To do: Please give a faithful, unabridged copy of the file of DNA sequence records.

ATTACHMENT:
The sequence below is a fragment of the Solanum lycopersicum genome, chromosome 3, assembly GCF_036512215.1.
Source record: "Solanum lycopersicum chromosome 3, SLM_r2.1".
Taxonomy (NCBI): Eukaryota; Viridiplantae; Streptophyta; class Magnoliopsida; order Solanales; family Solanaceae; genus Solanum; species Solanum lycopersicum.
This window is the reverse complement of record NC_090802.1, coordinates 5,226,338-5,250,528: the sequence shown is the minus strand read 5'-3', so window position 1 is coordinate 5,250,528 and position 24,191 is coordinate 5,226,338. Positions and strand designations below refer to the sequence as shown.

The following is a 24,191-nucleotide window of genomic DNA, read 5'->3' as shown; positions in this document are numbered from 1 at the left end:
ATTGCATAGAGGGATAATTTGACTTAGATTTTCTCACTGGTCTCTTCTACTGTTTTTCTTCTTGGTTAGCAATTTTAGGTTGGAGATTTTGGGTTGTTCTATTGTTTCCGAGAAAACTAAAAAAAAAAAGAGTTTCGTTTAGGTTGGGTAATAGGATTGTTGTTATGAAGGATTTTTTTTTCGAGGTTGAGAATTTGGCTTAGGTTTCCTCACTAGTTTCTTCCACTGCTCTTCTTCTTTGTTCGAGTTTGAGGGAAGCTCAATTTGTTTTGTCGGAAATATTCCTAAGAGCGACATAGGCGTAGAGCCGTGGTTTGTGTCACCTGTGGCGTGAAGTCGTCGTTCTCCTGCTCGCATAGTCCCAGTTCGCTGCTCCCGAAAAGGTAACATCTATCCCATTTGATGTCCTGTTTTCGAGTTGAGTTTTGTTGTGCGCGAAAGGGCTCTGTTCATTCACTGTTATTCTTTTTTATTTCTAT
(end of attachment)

The sequence below is a fragment of the Solanum lycopersicum genome, chromosome 3, assembly GCF_036512215.1.
Source record: "Solanum lycopersicum chromosome 3, SLM_r2.1".
Taxonomy (NCBI): Eukaryota; Viridiplantae; Streptophyta; class Magnoliopsida; order Solanales; family Solanaceae; genus Solanum; species Solanum lycopersicum.
This window is the reverse complement of record NC_090802.1, coordinates 5,226,338-5,250,528: the sequence shown is the minus strand read 5'-3', so window position 1 is coordinate 5,250,528 and position 24,191 is coordinate 5,226,338. Positions and strand designations below refer to the sequence as shown.

The following is a 24,191-nucleotide window of genomic DNA, read 5'->3' as shown; positions in this document are numbered from 1 at the left end:
ATTGCATAGAGGGATAATTTGACTTAGATTTTCTCACTGGTCTCTTCTACTGTTTTTCTTCTTGGTTAGCAATTTTAGGTTGGAGATTTTGGGTTGTTCTATTGTTTCCGAGAAAACTAAAAAAAAAAAGAGTTTCGTTTAGGTTGGGTAATAGGATTGTTGTTATGAAGGATTTTTTTTTCGAGGTTGAGAATTTGGCTTAGGTTTCCTCACTAGTTTCTTCCACTGCTCTTCTTCTTTGTTCGAGTTTGAGGGAAGCTCAATTTGTTTTGTCGGAAATATTCCTAAGAGCGACATAGGCGTAGAGCCGTGGTTTGTGTCACCTGTGGCGTGAAGTCGTCGTTCTCCTGCTCGCATAGTCCCAGTTCGCTGCTCCCGAAAAGGTAACATCTATCCCATTTGATGTCCTGTTTTCGAGTTGAGTTTTGTTGTGCGCGAAAGGGCTCTGTTCATTCACTGTTATTCTTTTTTATTTCTAT